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Edythe Isobel DUDLEY
1925 - 2021
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EDYTHE "PENNY" ISOBEL DUDLEY December 4, 1925 - August 16, 2021 "Land of the silver birch Home of the beaver Where still the mighty moose Wanders at will Blue lake and rocky shore I will return once more" (Land of the Silver Birch) A lover of all things wild, Penny paddled her canoe across the Milky Way river at sunset on August 16, at age 95. Almost ten decades of living in deep communion with the natural world, where she found a sense of belonging, and where she was nourished with a sense of wonder by every bird, especially the chickadees, and by every wildflower, her favourites the purple shooting stars, spring crocus, white trilliums, and yellow moccasin flowers. Born in Coburg, mom lived in Ontario most her life, overlooking Scarborough Bluffs and its wooded ravines, while retreating to the family cabin, built by her late husband Kenneth, on the spruce and pine shoreline of our beloved Lucy Lake, near Algonquin Park. It is here where she was the happiest, tucked away from amenities, immersed in the world of wild animals and birds, walking the Beauty Path. Hours were spent collecting firewood, hauling lake water up the hill, picking wild berries, reading by oil lamps, and preparing traditional holiday meals on the kitchen woodstove. In winters, there were nights skating on the lake, listening to the wolves howl, and in summers, watching the beaver, otter and turtles. In later years, she would refer to the cabin as "the place where the little bears came." Whether riding her horse Judy in her youth, tending her rock gardens, feeding the wild fox who regularly visited, raising the family's Irish setters, huskies, and Australian Shepherds, mom was most at home in the non-human world. She had a difficult upbringing, and it was in the woods where she healed. She loved music and singing, and the regular "dos" that were held among friends playing guitars, pianos, fiddles and mandolins. And she was creative, sketching on scrap paper, pressing wildflowers, and penning poetry. Penny was respected for her volunteer work with the Toronto Zoo, especially guiding the non-sighted. She loved working among the tamarack geese with Marg Cozry of the Algonquians Sweetgrass Gallery, making many indigenous friends while a purchaser of soapstone carvings and First Nations art for the Hudson's Bay Company store in Toronto. Mom and dad lived in various places, from Ontario to Rivers, Manitoba, to Vancouver, and back again to Ontario. At age 69, she moved to Millarville, Alberta, where for 18 years she walked the land with the dogs, fed peppermints to the mule and donkeys, and delighted in the bears and deer who peeked through the window. Many fond memories were made at Ian Tyson concerts in the East Longview Hall, and during treks to Waterton and Field, BC. Mom is fondly remembered by her daughter, Wendy and all the animals; son, Jon (Karen); grandchildren, Casey (Colby) and Bryce (Dominique). She was predeceased by her sisters, Ruth and Bette. As mom would often cite from various sources, "Nature was my Peace Giver; it had no expectations of me save to enjoy, preserve and appreciate the gifts. Life is eternal and love is immortal and death is only a horizon and a horizon is nothing save the limit of our sight. In the bulb, there is a flower. In the seed, a willow tree. In cocoons, a hidden promise - butterflies will soon be free. So cast me to the wind, so I too shall be free." Safe journey, mom, as you are now blowing with four strong winds. May you always have a dog at your side, ravens overhead, moose in the woods, fox in the grass, and a chickadee in your hand. Say hi to dad when you meet with him on the portage trail, where you will once again push off from pebbled shores, to paddle the lakes of Algonquin, among the loons and bullfrogs, and against a backdrop of rock outcrops and autumn maples. You often said that paddling for you and dad was your meditation. Our gratitude to the staff at Staywell Manor in Calgary who tended to mom in a most loving way, and stood at her bedside to say their goodbyes, recalling her smile, her happiness, and her pioneer spirit. At her request, there will be no service. In Penny's memory, we would ask that you love Nature the way she did, and fight for its preservation and protection. And if you so choose, please donate to a Canadian wildlife charity. Photos, memories and condolences may be shared with Penny's family through "My paddle's keen and bright Flashing with silver Follow the wild goose flight, Dip, dip and swing"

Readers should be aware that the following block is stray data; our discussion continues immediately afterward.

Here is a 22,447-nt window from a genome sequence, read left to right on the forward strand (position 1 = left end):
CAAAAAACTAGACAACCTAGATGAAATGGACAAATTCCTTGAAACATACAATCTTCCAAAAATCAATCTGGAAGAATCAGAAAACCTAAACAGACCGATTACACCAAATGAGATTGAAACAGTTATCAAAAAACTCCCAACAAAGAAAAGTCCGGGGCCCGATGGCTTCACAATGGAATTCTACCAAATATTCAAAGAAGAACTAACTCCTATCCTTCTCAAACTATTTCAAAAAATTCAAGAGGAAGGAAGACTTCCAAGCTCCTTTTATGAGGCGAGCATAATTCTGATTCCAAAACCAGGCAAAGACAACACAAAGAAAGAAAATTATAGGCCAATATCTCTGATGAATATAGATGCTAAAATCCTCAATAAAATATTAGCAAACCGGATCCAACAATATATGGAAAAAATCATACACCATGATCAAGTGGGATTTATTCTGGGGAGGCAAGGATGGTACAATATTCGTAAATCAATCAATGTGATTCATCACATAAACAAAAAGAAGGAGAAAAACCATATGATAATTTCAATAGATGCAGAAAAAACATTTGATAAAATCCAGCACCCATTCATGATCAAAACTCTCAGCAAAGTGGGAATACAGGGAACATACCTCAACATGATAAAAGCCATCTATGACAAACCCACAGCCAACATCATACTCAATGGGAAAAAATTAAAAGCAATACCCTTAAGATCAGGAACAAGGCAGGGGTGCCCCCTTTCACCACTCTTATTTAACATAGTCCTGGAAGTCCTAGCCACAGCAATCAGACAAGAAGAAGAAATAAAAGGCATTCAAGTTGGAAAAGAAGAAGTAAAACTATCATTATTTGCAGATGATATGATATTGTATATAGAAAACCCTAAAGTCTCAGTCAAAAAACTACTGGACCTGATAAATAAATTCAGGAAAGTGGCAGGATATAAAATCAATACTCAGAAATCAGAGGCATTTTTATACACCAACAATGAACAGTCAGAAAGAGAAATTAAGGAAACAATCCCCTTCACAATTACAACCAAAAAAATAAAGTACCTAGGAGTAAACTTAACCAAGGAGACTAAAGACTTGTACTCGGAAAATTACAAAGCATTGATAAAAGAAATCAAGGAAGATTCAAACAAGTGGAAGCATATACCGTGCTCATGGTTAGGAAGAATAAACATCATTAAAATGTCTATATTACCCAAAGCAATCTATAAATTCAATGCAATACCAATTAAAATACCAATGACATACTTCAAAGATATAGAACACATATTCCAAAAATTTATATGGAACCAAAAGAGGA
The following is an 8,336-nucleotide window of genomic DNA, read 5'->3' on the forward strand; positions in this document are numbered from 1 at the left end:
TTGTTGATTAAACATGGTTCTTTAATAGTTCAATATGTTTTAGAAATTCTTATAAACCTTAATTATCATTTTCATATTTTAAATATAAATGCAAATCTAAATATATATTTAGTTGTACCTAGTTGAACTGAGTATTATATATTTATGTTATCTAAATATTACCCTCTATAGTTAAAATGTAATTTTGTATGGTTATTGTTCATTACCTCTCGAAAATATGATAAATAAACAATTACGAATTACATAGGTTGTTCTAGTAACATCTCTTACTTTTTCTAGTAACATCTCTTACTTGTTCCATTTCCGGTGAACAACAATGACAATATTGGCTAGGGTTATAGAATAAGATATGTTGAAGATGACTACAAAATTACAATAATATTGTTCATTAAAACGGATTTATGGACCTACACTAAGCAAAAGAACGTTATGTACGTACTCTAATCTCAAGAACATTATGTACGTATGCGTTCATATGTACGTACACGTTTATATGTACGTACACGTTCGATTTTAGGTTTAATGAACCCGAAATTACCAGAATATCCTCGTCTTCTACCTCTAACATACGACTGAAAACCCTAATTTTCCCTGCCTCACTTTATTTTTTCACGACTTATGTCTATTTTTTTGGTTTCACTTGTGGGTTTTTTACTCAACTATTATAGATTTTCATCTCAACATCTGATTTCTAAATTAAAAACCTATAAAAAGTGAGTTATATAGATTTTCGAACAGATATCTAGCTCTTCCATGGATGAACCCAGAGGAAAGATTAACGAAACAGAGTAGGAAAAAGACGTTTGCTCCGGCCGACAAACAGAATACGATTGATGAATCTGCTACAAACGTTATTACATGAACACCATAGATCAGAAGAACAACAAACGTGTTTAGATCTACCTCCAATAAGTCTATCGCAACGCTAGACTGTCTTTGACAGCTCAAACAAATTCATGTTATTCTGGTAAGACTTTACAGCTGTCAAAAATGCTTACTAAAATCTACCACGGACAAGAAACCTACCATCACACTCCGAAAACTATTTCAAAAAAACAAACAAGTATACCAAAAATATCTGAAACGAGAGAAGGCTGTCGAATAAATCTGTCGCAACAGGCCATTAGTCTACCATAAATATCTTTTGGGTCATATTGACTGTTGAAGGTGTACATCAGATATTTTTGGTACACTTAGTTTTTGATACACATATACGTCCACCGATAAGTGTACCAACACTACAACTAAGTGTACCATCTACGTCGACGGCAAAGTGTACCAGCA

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Published in The Globe and Mail from Aug. 28 to Sep. 1, 2021.
No memorial events are currently scheduled. To offer your sympathy during this difficult time, you can now have memorial trees planted in a National Forest in memory of your loved one.
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